Our results showed breast cancer patients and plastic surgeons did not report different aesthetic scores for AFT and IBR. In line with previous studies, laymen were the lowest scorers. Additionally, this was the only group reporting significantly lower scores for the AFT group. Former studies evaluating subjective aesthetic outcomes argue that scores given by laymen are unreliably low due to their lack of experience with consequences of breast cancer, or achievable results with breast reconstruction post-mastectomy [9, 16]. In contrast, plastic surgeons are said to give higher scores, which are dependable due to their experience with multiple breast reconstruction and their knowledge on how bad and good results can be [17, 18]. Scoring behavior for breast cancer patients seems to be in-between the former groups and although some authors claim only plastic surgeons should be involved in aesthetic outcome evaluations due to their experience, we believe that breast cancer patients and laymen correlate more to the social network of breast cancer patients and thus should especially be included in these aesthetic outcome studies [17, 18].

Furthermore, it is stated that agreement between plastic surgeons is higher compared with inexperienced assessors [17, 18]. Our results do not correspond with these findings, seen as agreement was actually lower in the plastic surgeon group. Overall, agreement within all groups was poor, suggesting that cosmesis is indeed very personal and plastic surgeons should discuss patients’ preferences before the start of breast reconstruction [19].

Aesthetic outcome is a keystone of breast reconstruction for both patients and plastic surgeons [20,21,22,23]. Yet there is no standardized method to assess aesthetic outcome after breast reconstruction. Different methods available for cosmetic assessment have been thoroughly compared in a systematic review by Potter et al. [24] Evaluating methods used by healthcare professionals can be broadly categorized as clinical, photographic, and geometric. The majority of studies use the photographic method and have a panel of observers review images with the most frequently assessed views being frontal and oblique. Scoring itself is possible by using a VAS ranging from poor to excellent using a predefined point scale. Thus, in this study a VAS score was used for 3D photographic evaluation by three different panels.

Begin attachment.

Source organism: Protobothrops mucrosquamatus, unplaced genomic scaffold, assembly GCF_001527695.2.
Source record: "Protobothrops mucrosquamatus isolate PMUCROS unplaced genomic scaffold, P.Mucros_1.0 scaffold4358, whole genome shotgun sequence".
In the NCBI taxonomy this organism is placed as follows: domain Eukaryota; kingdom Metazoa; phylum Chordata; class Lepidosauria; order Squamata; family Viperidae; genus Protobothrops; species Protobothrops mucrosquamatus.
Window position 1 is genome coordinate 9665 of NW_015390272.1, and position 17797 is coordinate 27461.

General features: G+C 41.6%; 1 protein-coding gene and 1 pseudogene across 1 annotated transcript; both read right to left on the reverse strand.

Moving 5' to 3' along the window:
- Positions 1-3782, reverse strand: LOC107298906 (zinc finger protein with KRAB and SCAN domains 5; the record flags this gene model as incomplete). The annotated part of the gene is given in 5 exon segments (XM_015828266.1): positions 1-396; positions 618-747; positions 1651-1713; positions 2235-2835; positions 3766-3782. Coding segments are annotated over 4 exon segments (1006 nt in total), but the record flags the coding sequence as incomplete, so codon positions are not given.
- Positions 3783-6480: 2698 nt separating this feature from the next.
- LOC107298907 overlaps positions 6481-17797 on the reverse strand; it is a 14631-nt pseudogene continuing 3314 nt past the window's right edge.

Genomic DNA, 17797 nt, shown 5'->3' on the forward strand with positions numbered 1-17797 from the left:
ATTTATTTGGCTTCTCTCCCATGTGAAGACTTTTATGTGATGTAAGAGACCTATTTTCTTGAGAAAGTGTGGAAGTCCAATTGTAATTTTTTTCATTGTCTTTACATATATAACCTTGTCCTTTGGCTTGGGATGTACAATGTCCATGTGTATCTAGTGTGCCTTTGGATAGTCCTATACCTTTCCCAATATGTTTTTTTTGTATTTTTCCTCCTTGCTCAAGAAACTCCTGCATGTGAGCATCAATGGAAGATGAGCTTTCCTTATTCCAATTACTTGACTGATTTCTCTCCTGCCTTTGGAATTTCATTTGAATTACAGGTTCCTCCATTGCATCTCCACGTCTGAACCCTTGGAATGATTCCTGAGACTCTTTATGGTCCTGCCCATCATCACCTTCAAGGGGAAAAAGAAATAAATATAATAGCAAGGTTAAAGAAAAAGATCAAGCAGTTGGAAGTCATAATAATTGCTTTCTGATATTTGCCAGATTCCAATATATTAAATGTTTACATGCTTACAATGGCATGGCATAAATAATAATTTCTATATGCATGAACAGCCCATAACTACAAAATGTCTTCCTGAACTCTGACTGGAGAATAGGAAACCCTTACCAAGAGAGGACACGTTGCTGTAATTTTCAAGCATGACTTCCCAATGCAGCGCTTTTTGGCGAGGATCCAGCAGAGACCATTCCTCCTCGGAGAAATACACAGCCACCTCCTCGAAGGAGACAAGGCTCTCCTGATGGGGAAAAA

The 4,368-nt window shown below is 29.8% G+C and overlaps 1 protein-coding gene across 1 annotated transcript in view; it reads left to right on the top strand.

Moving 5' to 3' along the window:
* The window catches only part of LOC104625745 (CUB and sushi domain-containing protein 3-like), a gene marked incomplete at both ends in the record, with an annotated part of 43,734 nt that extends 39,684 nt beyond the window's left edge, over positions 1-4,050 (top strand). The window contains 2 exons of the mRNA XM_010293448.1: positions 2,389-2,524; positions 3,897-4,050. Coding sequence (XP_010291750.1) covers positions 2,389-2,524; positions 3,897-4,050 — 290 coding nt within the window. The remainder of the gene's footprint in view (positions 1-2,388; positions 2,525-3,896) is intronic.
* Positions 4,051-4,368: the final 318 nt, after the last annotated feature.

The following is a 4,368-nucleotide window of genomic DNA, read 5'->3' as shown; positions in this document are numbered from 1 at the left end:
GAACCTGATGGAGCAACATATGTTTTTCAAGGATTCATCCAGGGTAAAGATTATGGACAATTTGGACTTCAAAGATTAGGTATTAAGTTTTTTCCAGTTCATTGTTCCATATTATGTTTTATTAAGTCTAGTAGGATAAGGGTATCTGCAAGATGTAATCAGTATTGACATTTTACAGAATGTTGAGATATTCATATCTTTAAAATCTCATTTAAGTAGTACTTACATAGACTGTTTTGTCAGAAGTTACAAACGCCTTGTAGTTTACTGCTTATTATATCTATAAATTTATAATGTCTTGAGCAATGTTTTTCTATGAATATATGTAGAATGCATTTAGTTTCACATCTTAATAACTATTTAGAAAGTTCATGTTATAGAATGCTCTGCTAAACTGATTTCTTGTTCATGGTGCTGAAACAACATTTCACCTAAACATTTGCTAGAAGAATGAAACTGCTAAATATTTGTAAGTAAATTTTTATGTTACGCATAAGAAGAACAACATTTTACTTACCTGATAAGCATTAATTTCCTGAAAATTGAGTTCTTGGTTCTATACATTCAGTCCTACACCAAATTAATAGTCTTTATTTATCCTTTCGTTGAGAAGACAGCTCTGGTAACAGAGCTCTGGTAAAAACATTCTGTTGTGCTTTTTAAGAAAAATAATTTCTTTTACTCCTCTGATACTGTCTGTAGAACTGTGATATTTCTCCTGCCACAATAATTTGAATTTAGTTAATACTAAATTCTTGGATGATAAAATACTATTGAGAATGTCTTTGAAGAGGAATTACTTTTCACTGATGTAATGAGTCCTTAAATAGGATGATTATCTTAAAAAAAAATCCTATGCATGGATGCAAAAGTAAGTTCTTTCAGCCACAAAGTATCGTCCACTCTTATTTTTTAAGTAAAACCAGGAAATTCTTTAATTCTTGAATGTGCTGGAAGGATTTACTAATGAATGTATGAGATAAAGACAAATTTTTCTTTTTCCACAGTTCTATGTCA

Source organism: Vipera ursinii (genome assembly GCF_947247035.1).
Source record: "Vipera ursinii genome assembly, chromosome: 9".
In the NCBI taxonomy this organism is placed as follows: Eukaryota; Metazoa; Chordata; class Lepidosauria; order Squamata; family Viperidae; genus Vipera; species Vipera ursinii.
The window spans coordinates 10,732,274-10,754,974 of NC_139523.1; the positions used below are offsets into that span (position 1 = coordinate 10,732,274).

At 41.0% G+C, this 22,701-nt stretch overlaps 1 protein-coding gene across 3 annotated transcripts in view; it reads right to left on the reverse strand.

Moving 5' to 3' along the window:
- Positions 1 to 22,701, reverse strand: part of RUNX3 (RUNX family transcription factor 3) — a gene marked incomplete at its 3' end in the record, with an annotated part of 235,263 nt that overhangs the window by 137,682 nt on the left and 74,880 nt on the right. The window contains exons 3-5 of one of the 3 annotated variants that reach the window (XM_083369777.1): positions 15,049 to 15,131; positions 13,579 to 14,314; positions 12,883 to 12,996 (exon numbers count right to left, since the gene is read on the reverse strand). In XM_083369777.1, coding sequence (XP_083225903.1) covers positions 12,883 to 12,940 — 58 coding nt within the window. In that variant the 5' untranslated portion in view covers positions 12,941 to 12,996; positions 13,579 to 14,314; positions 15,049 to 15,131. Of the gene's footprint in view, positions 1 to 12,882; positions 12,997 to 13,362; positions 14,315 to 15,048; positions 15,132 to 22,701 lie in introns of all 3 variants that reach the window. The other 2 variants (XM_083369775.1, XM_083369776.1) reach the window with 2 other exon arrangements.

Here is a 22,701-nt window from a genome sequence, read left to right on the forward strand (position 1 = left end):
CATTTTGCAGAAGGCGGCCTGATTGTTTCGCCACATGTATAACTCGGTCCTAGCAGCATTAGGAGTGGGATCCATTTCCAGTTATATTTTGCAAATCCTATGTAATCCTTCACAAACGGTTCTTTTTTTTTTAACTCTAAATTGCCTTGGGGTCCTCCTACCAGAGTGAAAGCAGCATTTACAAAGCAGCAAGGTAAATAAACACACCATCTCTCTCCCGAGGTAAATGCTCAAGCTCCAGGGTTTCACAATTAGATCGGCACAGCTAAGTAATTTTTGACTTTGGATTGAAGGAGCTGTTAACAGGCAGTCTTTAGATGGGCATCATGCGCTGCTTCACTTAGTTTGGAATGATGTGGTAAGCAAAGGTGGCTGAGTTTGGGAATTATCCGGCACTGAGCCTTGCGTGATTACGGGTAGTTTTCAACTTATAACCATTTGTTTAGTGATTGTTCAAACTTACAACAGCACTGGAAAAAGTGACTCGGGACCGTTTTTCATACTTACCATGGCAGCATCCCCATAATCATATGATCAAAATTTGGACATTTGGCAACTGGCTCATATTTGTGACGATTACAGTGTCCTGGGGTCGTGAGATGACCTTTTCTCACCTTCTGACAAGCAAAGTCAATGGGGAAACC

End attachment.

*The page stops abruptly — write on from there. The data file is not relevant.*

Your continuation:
Since our population included a variety of patients, e.g., presence of mamilla, laterality of reconstruction and age, a regression analysis was performed to determine possible factors influencing scoring. Interestingly, we found higher scores were given when a bilateral reconstruction was performed. This is a result that can be expected given the fact that symmetry is a key issue for the personal experience of aesthetics [9, 25] and that symmetry is more difficult to achieve when a unilateral reconstruction is performed because of the presence of a healthy breast as reference. Scores were also influenced by patient’s age. This further supports claims that aesthetic judgment is subjective.

An important rationale for lower scores reported for AFT reconstructions could be due to clinical differences. Although no statistical baseline differences were found between IBR and AFT group, there were six more patients with a mamilla in the IBR group and four more patients with a bilateral reconstruction in the IBR group. As shown by regression analysis, these clinical characteristics were predictors for higher scores. Hence, these differences in patient characteristics could have led to higher reported scores for the IBR group, since this group comprised more patients with positive clinical predictors.